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A Mindfulness Meditation-Based Intervention for Younger Breast Cancer Survivors

Patricia Ganz at University of California, Los Angeles School of Medicine
Study abstract

Younger women with breast cancer experience significant levels of stress as a result of their breast cancer diagnosis, in terms of their developmental stage in life, personal and family responsibilities, and the major impact of treatments on reproductive health. As a vulnerable population for long-term effects of cancer treatment on subsequent health and well-being, we are pilot testing a mindfulness meditation group intervention to evaluate its benefits in this population. We are conducting a randomized, wait-list control, Phase II trial that will evaluate the feasibility and preliminary efficacy of a specially designed mindfulness-based intervention on psychological, behavioral, and biological function in younger breast cancer survivors. Sixty breast cancer survivors who were premenopausal at cancer diagnosis and have completed their primary cancer treatment (i.e., surgery, radiation, and/or chemotherapy) will be enrolled and randomized into the intervention group or to a wait-list control group. Participants will complete questionnaires and provide blood samples for immune evaluation before and after the 6-week intervention. In addition, we are obtaining anthropometric measures and collecting data on autonomic function (heart rate variability) and response to a stress evaluation and rumination task.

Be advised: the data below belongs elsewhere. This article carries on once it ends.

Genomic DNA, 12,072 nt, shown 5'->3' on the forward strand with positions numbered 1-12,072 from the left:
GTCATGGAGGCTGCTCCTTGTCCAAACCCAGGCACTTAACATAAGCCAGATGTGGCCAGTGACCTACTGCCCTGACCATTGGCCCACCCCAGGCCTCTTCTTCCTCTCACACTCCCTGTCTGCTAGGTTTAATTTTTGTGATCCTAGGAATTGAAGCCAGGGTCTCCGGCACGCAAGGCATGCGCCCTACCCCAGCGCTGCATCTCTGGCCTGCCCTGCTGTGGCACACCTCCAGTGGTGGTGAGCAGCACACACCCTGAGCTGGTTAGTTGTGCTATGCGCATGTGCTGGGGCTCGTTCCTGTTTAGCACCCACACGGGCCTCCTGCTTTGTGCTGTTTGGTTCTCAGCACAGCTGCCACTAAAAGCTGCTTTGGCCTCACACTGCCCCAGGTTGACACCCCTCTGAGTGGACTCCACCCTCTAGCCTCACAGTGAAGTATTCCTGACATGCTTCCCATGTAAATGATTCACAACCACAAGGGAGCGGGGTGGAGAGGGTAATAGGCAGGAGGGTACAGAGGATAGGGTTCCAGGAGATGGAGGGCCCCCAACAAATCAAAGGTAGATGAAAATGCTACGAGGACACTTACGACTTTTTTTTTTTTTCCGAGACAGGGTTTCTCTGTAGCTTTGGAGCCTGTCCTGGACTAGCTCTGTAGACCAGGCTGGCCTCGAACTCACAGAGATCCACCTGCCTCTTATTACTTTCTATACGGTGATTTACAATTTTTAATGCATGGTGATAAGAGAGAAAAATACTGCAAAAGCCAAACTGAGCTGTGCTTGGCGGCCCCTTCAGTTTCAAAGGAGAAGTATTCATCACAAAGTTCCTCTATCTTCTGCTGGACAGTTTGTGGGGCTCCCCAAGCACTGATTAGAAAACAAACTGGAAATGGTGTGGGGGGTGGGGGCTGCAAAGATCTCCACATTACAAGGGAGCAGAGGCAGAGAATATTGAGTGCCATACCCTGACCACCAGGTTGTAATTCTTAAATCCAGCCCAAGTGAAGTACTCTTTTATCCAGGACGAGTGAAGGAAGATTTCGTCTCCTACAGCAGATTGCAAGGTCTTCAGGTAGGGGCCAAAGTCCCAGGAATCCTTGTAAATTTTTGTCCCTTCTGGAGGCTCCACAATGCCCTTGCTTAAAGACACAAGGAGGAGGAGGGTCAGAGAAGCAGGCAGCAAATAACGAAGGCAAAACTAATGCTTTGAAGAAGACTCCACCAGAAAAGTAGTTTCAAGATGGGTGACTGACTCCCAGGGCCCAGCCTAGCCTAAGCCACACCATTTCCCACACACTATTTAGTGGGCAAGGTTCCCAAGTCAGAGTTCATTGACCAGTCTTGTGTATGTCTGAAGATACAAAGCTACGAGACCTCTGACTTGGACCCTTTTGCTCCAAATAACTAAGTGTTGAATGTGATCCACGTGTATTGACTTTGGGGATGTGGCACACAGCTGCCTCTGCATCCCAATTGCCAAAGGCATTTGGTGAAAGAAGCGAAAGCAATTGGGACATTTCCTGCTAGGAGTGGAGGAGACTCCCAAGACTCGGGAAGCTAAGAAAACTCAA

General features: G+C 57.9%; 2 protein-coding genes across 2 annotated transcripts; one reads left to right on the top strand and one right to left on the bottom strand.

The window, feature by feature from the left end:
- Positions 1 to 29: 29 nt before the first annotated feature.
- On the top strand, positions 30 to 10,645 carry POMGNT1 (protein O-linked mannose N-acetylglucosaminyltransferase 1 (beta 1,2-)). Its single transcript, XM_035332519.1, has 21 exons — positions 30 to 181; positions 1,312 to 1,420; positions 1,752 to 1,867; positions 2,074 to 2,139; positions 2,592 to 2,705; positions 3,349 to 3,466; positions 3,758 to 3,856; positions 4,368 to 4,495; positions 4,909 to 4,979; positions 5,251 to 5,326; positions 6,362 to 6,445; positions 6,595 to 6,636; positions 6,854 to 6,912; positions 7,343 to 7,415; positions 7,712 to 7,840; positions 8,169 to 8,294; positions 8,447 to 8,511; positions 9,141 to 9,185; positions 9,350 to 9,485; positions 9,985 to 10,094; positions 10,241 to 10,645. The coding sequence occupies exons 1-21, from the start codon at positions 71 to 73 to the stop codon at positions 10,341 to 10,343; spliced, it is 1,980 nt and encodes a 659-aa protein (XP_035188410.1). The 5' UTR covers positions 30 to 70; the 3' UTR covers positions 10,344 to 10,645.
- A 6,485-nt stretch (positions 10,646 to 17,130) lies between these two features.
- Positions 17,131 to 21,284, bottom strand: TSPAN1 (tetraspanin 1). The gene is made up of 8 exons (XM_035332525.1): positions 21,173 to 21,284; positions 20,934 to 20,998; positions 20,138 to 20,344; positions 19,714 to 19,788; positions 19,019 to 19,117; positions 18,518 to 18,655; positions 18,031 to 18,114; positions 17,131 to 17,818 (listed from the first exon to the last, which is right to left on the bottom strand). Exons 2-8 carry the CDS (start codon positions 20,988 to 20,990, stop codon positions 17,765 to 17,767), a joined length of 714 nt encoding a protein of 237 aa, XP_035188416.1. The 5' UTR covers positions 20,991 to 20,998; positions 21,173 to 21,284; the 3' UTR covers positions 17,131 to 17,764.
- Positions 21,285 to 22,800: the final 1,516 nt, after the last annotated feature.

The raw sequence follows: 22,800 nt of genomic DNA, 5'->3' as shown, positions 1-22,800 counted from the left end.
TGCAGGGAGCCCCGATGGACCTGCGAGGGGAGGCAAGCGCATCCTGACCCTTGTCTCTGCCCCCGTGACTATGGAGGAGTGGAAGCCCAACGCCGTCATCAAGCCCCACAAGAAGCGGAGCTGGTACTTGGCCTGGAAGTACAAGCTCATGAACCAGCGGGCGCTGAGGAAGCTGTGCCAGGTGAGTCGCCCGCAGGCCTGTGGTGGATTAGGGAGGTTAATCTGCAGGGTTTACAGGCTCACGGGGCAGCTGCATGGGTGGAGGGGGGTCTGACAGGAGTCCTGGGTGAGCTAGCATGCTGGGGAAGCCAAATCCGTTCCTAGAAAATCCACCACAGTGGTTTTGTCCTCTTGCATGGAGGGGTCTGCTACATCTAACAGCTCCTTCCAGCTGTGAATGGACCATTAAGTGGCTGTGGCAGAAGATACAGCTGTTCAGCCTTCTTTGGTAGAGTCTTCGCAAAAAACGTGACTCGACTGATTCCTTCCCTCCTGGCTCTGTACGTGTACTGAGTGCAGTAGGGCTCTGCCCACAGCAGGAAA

Study review

This study at the University of California, Los Angeles, is evaluating the effectiveness of a specially designed mindfulness meditation-based intervention on psychological, behavioral, and biological functioning in women who were diagnosed with breast cancer before age 50. The researchers wanted to enroll 60 volunteers. The Call to Action for this study was sent to Army of Women members on August 31, 2011. The researchers were able to close enrollment on May 8, 2012, after the Army of Women provided them with 75 women who were interested in enrolling in the study.

Resulting Publications: